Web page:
If you suspect Charcot’s, somewhat paradoxically, your first stop to get your knee treated is at podiatrist’s office, rather than an orthoptist’s. As Charcot’s most often affects the feet, podiatrists are the most familiar with the condition.

Moving on to the next way the big-D takes a toll on our joints, the number two slot is taken by osteoarthritis. In this case, the diabetes isn’t at fault so much as the excessive body mass we historically see in type 2s, and increasingly see in type 1s. To be blunt, if you are a fat type 1, you could be suffering from osteoarthritis, which can be either triggered or exacerbated by weight. If this is the case, skip the foot doc and visit a rheumatologist. And a dietitian.

Somewhat related, is a grimmer form of arthritis called Rheumatoid Arthritis, which is an autoimmune disease commonly linked to type 1 diabetes. Apparently, diagnosing RA is no simple matter as there’s not a single test for it; rather a number of lab tests and imaging studies are needed to ferret it out. The labs can include an ESR, a C-reactive protein, and something called anti-cyclic citrullinated peptide antibodies. Imaging runs the gauntlet from X-ray to MRI with ultrasound in-between. I hope you have good health insurance.

Meanwhile, on to your question about vitamins for knee pain. While not actually a vitamin, many patients suffering knee pain for a wide range of conditions find that taking the cartilage component glucosamine helps. It’s generally considered safe, although science on its effectiveness—as with most supplements—is controversial. That said, years ago my wife and I had an old dog that had a lot of knee problems, and our hippie vet put Canine Kody on glucosamine, and damn if it didn’t help. I’m not saying you’re an old dog, but what works for one mammal might work for another. But that’s not to say you should avoid getting some professional medical advice on you knee. And no, my hippie vet doesn’t count when it comes to professional medical advice.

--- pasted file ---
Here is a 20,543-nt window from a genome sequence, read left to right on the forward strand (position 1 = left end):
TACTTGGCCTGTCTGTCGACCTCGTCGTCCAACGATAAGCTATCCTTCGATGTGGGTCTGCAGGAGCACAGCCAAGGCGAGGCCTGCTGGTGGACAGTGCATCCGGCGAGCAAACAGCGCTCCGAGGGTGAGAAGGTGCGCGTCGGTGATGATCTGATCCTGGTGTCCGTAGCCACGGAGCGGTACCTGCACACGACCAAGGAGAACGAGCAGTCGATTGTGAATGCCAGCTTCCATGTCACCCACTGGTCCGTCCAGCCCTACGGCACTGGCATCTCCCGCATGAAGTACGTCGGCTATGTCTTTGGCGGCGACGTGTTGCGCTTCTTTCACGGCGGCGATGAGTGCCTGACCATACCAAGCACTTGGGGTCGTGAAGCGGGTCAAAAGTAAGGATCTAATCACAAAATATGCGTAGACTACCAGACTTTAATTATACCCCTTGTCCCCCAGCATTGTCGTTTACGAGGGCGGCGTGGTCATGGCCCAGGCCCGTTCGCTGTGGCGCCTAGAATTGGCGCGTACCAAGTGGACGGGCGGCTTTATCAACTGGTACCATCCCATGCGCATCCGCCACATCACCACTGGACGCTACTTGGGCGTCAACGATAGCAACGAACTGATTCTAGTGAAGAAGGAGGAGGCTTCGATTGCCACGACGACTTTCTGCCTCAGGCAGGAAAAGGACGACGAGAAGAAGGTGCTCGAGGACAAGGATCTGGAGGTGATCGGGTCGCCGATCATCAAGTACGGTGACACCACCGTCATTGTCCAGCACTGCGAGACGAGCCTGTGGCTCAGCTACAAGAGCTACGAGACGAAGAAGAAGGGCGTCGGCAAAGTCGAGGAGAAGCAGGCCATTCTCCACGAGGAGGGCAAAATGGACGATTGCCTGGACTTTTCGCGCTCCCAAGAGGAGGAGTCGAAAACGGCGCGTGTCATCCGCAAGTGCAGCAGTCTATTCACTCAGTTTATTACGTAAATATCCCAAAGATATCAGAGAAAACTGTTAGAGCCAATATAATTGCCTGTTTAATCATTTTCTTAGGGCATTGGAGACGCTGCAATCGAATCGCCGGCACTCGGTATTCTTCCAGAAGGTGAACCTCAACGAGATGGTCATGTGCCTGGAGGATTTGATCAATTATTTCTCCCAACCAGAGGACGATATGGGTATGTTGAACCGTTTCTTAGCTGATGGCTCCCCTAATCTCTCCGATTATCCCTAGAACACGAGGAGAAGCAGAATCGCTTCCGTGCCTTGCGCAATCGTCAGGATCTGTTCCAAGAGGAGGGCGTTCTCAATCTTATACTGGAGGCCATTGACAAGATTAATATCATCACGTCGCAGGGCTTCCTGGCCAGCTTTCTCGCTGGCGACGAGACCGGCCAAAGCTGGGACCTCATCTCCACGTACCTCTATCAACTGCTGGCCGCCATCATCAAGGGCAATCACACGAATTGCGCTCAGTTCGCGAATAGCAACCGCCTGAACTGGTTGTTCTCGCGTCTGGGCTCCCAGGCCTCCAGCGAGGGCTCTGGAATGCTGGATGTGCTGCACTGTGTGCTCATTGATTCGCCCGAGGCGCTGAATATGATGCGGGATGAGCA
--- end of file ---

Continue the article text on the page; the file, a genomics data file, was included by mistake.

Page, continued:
Other over the counter compounds that people report success with are:

  • Chondroitin, a chemical found in joint cartilage, which is thought to inhibit the activity of substances that break down collagen in joints.
  • Ginger, which as well as being a spice has a long-standing place in folk medicine, and is believed by some to have both anti-inflammatory and antioxidant properties.
  • MSM, which is slang for methylsulfonylmethane, a sulfur-containing compound that helps some people suffering from joint degeneration, mostly likely serving in an anti-inflammatory fashion. 

And finally, the only actual vitamin I could find for you that some people take for knee pain is vitamin D, which functions in a roundabout way. As it turns out, one of the symptoms of vitamin D deficiency is joint pain. So you might want to have your vitamin D levels checked. It would be ironic if your knee pain was from this little-d rather than from the big-D we all worry about.


This is not a medical advice column. We are PWDs freely and openly sharing the wisdom of our collected experiences — our been-there-done-that knowledge from the trenches. Bottom line: you still need the guidance and care of a licensed medical professional.